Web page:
Sunday, July 25, 2010

The "Flavors" of Bulgarian Rachenitsa

Today we explore the national dance of Bulgaria, the rachenitsa. This is a dance with many variations and lends itself to creative improvisation. Back in the day, men and women met and mingled at dances; and seldom were both genders allowed together unsupervised. The village dance was the place where men showed off their fancy footwork to attract the ladies.

Bulgarian music makes extensive use of time signatures with odd numbers and is an interesting combination of rhythms.

Dancers learn Bulgarian/Balkan rhythms as a combination of "quick-slow" beats. The person teaching the dancing will have the students clap the rhythm before teaching the footwork. The point of this is to feel comfortable with the beat before learning the dance.

To get an idea of the rhythm of the rachenitsa, say the words "apple apple pineapple." The time signature is in 7/8, for you music theorists out there (7 beats to the measure, the eighth note gets the beat).

Here's an example of a rachenitsa from a Bulgarian teaching video. This is the couple version of the dance Shopska Rachenitsa, and at the end you'll see why this is a dance with a sense of humor :) This reminds me of a courtship dance, which it probably is:

Rachenitsa comes in many "flavors" and because of the diversity of the different folklore regions of Bulgaria, there are lots of them. Here is one on my favorites, by the composer, Petko Stainov, of a Thracian rachenitsa for orchestra, which sounds more like classical music than Bulgarian folk, but beautiful nonetheless:

This last video is a dance called Brestaska Rachenitsa, which is rachenitsa for the rest of us, performed by a group from the United States. These are people who dance on Friday (or any other night of the week), for fun and exercise, like myself.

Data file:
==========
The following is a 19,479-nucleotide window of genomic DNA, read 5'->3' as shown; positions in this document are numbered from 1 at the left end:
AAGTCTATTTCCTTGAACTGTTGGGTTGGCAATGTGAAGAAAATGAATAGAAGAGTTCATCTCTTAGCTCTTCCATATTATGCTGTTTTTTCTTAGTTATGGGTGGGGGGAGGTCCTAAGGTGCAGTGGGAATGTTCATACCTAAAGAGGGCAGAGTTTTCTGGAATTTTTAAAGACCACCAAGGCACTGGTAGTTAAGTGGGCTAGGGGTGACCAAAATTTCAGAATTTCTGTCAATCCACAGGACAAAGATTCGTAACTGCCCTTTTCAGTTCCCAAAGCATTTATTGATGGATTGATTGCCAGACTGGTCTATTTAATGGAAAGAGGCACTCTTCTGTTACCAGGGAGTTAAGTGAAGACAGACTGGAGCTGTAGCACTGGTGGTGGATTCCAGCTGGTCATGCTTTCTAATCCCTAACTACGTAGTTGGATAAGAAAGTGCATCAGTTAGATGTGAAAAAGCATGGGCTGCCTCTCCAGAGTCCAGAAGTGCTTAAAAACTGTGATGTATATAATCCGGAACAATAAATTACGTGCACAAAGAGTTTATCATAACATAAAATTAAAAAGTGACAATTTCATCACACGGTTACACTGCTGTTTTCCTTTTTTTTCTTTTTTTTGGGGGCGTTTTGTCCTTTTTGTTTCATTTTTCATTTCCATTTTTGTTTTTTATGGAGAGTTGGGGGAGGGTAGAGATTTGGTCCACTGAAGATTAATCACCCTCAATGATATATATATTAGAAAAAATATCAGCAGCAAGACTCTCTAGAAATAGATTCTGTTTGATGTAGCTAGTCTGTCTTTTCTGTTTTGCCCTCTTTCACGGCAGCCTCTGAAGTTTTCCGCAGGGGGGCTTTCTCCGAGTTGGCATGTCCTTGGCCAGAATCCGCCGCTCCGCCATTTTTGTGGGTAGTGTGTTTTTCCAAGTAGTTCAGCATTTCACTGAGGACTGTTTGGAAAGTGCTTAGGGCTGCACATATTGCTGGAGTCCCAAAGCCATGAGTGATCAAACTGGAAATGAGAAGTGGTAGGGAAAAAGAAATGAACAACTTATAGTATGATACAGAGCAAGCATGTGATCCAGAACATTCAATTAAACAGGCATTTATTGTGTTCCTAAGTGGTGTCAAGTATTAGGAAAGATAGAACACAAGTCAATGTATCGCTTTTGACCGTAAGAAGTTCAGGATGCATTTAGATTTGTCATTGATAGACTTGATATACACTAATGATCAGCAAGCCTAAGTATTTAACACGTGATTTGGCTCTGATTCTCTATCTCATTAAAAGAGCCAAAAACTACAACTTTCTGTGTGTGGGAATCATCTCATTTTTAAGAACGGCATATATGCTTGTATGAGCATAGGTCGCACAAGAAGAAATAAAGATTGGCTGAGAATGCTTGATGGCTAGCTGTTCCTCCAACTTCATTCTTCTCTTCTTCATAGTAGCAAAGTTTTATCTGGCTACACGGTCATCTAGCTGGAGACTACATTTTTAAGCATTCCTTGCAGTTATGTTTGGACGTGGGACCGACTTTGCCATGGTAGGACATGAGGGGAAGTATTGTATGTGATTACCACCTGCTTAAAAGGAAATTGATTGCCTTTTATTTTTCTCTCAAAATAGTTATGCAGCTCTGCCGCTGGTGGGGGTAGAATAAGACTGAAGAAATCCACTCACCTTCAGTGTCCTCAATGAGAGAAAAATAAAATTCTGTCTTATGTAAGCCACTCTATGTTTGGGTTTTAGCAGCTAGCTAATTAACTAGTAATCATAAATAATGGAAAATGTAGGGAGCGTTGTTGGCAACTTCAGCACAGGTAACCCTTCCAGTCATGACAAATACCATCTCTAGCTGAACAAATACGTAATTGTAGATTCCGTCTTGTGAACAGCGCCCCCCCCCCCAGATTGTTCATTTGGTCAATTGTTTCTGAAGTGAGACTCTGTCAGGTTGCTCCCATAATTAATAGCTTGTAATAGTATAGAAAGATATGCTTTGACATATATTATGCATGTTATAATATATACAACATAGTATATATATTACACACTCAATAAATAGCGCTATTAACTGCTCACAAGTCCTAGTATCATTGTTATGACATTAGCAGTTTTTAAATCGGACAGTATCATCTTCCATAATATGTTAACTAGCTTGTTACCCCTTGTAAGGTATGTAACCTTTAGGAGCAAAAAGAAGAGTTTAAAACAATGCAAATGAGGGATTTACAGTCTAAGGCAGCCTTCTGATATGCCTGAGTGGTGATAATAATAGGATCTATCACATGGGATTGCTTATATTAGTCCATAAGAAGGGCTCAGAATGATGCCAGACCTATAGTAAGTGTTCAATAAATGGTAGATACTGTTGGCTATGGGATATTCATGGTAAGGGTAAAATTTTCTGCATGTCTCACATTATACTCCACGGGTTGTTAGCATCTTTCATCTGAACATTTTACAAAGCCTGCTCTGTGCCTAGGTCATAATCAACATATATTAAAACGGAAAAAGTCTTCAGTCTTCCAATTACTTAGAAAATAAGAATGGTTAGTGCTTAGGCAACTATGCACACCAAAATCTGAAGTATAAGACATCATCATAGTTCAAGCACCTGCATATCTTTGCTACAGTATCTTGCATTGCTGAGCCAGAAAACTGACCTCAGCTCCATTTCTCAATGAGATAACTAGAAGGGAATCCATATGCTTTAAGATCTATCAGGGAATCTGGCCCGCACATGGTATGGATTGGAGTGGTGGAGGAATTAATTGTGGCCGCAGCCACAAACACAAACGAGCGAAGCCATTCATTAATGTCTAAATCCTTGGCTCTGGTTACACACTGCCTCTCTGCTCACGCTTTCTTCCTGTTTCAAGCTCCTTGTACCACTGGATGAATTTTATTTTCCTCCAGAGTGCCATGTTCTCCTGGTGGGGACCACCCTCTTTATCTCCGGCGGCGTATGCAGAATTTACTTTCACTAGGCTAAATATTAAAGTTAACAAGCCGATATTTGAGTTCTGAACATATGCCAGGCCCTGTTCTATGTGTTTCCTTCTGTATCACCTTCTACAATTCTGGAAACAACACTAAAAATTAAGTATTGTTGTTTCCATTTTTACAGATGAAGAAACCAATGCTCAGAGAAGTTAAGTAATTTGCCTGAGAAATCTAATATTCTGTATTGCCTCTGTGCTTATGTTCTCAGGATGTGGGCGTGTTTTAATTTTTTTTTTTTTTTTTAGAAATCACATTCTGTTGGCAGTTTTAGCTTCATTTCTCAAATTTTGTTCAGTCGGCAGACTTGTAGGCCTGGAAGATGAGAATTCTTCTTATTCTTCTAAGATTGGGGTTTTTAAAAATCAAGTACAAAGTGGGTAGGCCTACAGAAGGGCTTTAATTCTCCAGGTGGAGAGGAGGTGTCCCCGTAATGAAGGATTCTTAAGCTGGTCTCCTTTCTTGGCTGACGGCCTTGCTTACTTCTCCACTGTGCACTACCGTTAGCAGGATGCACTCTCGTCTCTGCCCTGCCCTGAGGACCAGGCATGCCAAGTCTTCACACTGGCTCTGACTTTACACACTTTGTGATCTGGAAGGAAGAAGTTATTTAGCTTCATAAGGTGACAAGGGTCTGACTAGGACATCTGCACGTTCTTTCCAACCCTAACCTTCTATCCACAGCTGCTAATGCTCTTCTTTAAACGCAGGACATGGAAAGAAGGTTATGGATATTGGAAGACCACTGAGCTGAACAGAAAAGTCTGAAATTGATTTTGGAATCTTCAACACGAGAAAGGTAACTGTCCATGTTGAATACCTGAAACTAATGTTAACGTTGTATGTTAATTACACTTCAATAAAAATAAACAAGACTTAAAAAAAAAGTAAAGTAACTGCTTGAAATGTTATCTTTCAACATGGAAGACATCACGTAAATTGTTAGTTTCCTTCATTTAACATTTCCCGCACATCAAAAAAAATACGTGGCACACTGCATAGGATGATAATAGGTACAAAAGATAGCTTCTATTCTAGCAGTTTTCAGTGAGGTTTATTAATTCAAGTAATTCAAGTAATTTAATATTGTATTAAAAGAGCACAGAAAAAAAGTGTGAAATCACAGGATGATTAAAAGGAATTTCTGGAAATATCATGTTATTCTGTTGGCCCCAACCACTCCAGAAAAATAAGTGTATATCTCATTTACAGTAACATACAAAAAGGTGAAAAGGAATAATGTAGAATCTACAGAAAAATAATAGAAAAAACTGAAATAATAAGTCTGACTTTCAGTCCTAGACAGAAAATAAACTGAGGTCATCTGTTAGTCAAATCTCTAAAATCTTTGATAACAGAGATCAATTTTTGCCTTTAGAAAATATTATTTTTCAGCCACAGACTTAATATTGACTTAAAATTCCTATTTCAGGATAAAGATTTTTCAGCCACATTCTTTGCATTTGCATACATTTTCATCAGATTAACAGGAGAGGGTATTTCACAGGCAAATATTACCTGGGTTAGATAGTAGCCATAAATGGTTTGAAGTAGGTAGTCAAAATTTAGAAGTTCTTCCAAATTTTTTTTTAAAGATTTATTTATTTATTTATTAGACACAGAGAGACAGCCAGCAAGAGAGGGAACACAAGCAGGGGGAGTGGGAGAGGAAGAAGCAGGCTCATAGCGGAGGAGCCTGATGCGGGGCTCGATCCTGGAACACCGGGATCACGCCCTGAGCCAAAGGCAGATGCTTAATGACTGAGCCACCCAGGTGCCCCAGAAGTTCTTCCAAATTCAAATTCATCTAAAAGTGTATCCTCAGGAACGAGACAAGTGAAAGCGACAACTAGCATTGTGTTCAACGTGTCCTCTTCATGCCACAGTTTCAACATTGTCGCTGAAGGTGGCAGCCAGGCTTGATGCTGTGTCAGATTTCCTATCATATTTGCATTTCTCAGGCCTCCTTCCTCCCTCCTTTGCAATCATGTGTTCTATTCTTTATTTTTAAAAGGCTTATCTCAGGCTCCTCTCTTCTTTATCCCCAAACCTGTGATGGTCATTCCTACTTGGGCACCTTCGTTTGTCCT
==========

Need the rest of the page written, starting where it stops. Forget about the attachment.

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  1. "Apple apple pineapple" This is ingenious!!!
    Once again, great breakdown of the rachenitsa styles! I didn't even know there were so many types of the most basic dance!

    My dance teachers always said that the most important thing is to catch the rhythm. As long as you are "in the rhythm", even if you are not doing the steps exactly, you will always end the combination with everyone else. And with the horo, it is important to move in the right direction and at the right pace; otherwise, you bump into others.

    So, beginners, no worries if the steps seem too complicated. You simply need to feel the music.

  2. Thanks for stopping by and commenting, Zikata!
    Feeling the music is what counts and I know that from experience.

    I remember the "apple apple pineapple" from the Balkan classes I took many years ago, and that helped me to internalize the rhythm of the rachenitsa, as well as some of the other dances with complex rhythms.

    I learned horo by following behind the line, once I was comfortable with the steps and the direction I would join the line at the end.

    I'll never forget the night I was in a room full of Bulgarian students at Mt. Holyoke when Lyuti Chushki played a kopanitsa. I just got up and danced without even thinking about it, and before long, everyone joined hands and followed me. (I was worried about running out of energy, the dance was so long!)

    Here is a poem I wrote about the experience: